Cargill Inc., the agricultural trader that accounts for 2 percent of world freight, is ordering new ships in a reversal of a policy against owning commodity vessels after prices reached a 20-year low.
A letter of intent to buy Capesize ships was signed with Shanghai Waigaoqiao Shipbuilding Co., Roger Janson, head of Cargill’s ocean-transportation business, said yesterday by e-mail. He gave no details on how many vessels would be ordered. Capesizes are the largest carriers of dry-bulk raw materials and haul 90 percent of the iron ore transported by sea.
“Cargill will continue to look for ways to better serve our customers through an enlarged, modern and fuel-efficient fleet and will continue to look for opportunities in all sizes,” Janson said.
The owner of grain elevators, cocoa-processing plants and ethanol refineries began chartering ships in the early 1960s and purchased its first vessel in 1967, according to its website. Cargill, located in Minneapolis, changed its policy of owning vessels and shifted to chartering ships on a longer-term basis in 2001, the site showed.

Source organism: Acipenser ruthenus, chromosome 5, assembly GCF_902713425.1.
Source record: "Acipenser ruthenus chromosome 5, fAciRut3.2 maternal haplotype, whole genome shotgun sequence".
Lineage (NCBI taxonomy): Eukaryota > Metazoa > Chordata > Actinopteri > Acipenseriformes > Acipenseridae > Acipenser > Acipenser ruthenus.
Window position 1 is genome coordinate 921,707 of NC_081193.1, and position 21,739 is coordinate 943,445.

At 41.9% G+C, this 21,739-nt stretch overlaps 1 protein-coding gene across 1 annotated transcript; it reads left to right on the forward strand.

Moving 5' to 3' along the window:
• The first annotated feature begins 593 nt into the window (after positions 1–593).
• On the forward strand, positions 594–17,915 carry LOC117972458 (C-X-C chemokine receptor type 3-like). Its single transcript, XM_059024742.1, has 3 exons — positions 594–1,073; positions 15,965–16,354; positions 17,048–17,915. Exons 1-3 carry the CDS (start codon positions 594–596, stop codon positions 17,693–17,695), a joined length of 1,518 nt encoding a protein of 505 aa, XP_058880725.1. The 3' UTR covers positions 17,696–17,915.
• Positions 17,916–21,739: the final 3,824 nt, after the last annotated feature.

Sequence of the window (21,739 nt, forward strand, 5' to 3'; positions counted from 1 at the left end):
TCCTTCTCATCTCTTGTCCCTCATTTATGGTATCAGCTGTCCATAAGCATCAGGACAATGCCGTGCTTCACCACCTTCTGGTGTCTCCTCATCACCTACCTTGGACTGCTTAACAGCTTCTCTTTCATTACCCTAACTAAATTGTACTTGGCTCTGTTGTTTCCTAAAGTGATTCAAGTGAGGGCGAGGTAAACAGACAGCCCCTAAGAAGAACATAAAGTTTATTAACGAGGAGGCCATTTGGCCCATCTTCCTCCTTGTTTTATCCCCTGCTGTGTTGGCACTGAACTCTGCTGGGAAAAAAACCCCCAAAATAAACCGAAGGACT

Cargill is a shareholder in a joint venture established in 2011 that signed the letter of intent, Janson said.
The trader is the largest closely held U.S. company and generates mineral cargoes equating to more than half of the 185 million metric tons of freight it ships globally each year, according to its website. Cargill controls more than 350 ships at any one time, the site showed.
The company’s ocean-transportation division was 2012’s third-largest hirer of vessels that carry minerals and grains, according to figures from Clarkson Plc compiled by Bloomberg. Overall world trade totaled 8.7 billion tons in 2011, according to the United Nations.
The price of a new Capesize reached $46 million this month, the lowest since October 2003, according to Clarkson, the biggest shipbroker. The ships, each able to hold 160,000 tons of cargo, cost as much as $97 million in December 2007.
Prices for newly built vessels are the lowest since the late 1990s when adjusted for inflation and are unprofitable for shipyards, Jefferies Group Inc. said in a report this month. Costs for new vessels will rise 15 percent on average, the New York-based investment bank predicted.